Does this mean that athletes need to increase their protein intake or take supplements? The typical American consumes 1.5 g/kg/day (~0.7 g/lb/day), thus an increase in protein intake or protein supplementation is not needed in most instances. In addition, athletes tend to consume more protein because they are consuming more calories. 

Example – a 185 pound football player engaging in a strenuous strength and condition program would estimate his protein needs as 1.6 gm/kg (0.73 gm/lb). His protein needs are 135 gms daily. Although this sounds like a lot, the menu below shows just how easy it is to meet the daily protein needs – even the strength training athlete.



Diet meeting 136 gms of protein
3 egg omelet (18 gms protein)
1.5 oz cheese (11 gms protein)
2 slices of toast (6 gms protein)
16 oz of skim milk (16 gms protein)
Chicken breast sandwich (35 gms protein)
3 oz chicken breast, 6” bread, 1 oz cheese, Veggies
  sub sandwichmilk
2 cups of pasta (12 gms protein)
Meat sauce w/
3 oz ground beef & 1/2 c marinara sauce (23 gms protein)
16 oz of skim milk (16 gms protein)


Health implications

Lack of protein consumption can lead to serious conditions such as decreased immunity, stunted growth, heart and respiratory failure, and death. Conversely, excess protein intake has been associated with calcium resorption from bone as a response to the disruption of acid/base balance. The key to protein consumption is as with other nutrition recommendations – moderation.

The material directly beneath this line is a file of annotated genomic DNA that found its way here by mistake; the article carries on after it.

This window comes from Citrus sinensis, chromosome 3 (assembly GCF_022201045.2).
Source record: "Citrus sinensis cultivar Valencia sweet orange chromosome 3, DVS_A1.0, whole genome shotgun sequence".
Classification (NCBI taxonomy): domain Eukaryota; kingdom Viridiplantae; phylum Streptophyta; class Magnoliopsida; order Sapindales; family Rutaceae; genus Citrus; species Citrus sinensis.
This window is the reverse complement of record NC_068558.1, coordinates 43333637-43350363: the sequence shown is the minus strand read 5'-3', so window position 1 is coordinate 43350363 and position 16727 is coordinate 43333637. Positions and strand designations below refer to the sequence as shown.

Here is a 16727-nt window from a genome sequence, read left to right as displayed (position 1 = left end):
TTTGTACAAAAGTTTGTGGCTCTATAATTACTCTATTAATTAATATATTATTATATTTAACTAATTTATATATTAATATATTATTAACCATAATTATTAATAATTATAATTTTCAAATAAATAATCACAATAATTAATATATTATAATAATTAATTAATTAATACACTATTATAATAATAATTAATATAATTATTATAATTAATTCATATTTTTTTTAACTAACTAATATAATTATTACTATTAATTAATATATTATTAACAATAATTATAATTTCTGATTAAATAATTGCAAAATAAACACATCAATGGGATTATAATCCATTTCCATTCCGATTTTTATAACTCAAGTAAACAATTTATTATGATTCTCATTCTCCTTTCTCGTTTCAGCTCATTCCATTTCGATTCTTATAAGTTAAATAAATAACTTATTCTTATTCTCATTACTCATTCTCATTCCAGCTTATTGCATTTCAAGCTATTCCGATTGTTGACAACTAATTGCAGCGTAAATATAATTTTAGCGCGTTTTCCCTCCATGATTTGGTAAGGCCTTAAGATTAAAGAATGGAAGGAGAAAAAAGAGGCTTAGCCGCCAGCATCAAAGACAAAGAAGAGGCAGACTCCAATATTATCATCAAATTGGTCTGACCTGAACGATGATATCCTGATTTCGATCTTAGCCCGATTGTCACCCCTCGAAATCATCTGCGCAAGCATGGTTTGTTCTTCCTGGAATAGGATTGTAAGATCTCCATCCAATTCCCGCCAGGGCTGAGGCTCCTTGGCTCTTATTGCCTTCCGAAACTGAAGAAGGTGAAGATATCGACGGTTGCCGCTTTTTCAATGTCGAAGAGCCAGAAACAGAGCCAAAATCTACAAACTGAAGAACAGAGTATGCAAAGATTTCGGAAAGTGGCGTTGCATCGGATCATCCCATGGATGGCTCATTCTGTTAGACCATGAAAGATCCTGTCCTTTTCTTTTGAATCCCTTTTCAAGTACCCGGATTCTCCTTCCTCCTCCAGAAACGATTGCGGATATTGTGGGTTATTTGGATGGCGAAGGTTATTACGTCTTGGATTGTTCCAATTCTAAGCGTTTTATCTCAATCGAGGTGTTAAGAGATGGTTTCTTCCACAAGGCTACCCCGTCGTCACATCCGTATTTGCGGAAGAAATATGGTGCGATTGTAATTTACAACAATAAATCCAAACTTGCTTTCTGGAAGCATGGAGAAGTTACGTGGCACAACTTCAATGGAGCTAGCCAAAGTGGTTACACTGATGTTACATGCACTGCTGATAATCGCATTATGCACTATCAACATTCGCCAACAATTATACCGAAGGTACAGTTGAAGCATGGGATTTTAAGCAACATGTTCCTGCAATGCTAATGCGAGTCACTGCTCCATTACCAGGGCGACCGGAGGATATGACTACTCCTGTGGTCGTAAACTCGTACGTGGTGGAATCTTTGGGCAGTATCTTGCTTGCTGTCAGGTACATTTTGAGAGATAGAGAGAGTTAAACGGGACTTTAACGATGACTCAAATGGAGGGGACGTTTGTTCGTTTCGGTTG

Protein content of foods
Food Serving Grams of protein
Egg 1 large 6
Ground beef 3 oz 21
Top round beef 3 oz 26
Chicken breast (w/o skin) 3 oz 29
Chicken nuggets 6 pieces 14
Turkey breast (roasted) 3 oz 13
Salmon 3 oz 23
Tuna 3 oz 25
Milk 1 cup 8
Yogurt 1 cup 10
Cheddar cheese 1 oz 7
Cottage cheese 1/2 cup 14
Tofu 1/2 cup 10
Lentils 1 cup 18
Baked beans 1 cup 14
Green beans (boiled) 1/2 cup 1
Kale (boiled) 1/2 cup 1
Kidney beans (canned) 1 cup 13
Corn (yellow, boiled) 1/2 cup 3
Brussels sprouts (boiled) 1/2 cup 2
Carrots (raw) 1 medium 1
Chickpeas (boiled) 1 cup 14
Broccoli (boiled) 1/2 cup 2
Avocado 1 medium 4
Banana 1 medium 1
Cantaloupe (raw) 1 cup 1.4
Orange (raw) 1 medium 1
Raisins 2/3 cup 3.4
Peaches (dried) 10 5
Figs (dried) 10 6
Apricots (dried) 10 1.3
Kiwi (raw) 1 medium 1
Almonds (dried) 1 oz 6
Cashews (dry roasted) 1 oz 4
Coconut (milk) 1 cup 5
Hazelnuts (filberts, dried) 1 oz 4
Macadamia nuts (dried) 1 oz 2
Peanuts (dry roasted) 1 oz 7
Peanut butter (creamy) 2 tablespoon 8
Pecans (dry roasted) 1 oz 2
Sesame seeds 1 tablespoon 2
Soybean nuts (roasted) 1/2 cup 34
Sunflower seeds (dry roasted) 1 oz 6
Walnuts (black, dried) 1 oz 7
Pasta 1 cup 5
Bread 2 slices 6